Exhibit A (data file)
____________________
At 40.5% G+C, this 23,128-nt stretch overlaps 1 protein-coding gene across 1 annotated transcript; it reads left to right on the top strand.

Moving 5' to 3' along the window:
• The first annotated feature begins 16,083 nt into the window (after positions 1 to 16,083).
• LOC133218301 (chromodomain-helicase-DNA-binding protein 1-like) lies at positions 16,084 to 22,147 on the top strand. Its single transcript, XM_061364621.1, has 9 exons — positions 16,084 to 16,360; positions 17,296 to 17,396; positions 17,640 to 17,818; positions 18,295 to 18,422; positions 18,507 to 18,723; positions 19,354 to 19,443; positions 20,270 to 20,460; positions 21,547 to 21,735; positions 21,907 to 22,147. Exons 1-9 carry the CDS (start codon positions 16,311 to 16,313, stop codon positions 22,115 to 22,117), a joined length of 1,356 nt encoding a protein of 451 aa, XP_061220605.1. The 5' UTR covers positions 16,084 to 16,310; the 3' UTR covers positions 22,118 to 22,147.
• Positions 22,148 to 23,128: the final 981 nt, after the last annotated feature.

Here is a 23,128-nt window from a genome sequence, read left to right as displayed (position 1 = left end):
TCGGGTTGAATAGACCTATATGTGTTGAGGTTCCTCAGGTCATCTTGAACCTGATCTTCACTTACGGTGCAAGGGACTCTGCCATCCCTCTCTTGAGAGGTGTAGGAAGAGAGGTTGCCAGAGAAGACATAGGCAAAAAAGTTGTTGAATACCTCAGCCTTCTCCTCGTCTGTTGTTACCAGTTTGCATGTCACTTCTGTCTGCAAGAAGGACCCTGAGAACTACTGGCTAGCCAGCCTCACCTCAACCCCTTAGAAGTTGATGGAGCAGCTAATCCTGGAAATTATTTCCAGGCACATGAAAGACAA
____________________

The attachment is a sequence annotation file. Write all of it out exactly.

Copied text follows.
At 40.5% G+C, this 23,128-nt stretch overlaps 1 protein-coding gene across 1 annotated transcript; it reads left to right on the top strand.

Moving 5' to 3' along the window:
• The first annotated feature begins 16,083 nt into the window (after positions 1 to 16,083).
• LOC133218301 (chromodomain-helicase-DNA-binding protein 1-like) lies at positions 16,084 to 22,147 on the top strand. Its single transcript, XM_061364621.1, has 9 exons — positions 16,084 to 16,360; positions 17,296 to 17,396; positions 17,640 to 17,818; positions 18,295 to 18,422; positions 18,507 to 18,723; positions 19,354 to 19,443; positions 20,270 to 20,460; positions 21,547 to 21,735; positions 21,907 to 22,147. Exons 1-9 carry the CDS (start codon positions 16,311 to 16,313, stop codon positions 22,115 to 22,117), a joined length of 1,356 nt encoding a protein of 451 aa, XP_061220605.1. The 5' UTR covers positions 16,084 to 16,310; the 3' UTR covers positions 22,118 to 22,147.
• Positions 22,148 to 23,128: the final 981 nt, after the last annotated feature.

Here is a 23,128-nt window from a genome sequence, read left to right as displayed (position 1 = left end):
TCGGGTTGAATAGACCTATATGTGTTGAGGTTCCTCAGGTCATCTTGAACCTGATCTTCACTTACGGTGCAAGGGACTCTGCCATCCCTCTCTTGAGAGGTGTAGGAAGAGAGGTTGCCAGAGAAGACATAGGCAAAAAAGTTGTTGAATACCTCAGCCTTCTCCTCGTCTGTTGTTACCAGTTTGCATGTCACTTCTGTCTGCAAGAAGGACCCTGAGAACTACTGGCTAGCCAGCCTCACCTCAACCCCTTAGAAGTTGATGGAGCAGCTAATCCTGGAAATTATTTCCAGGCACATGAAAGACAA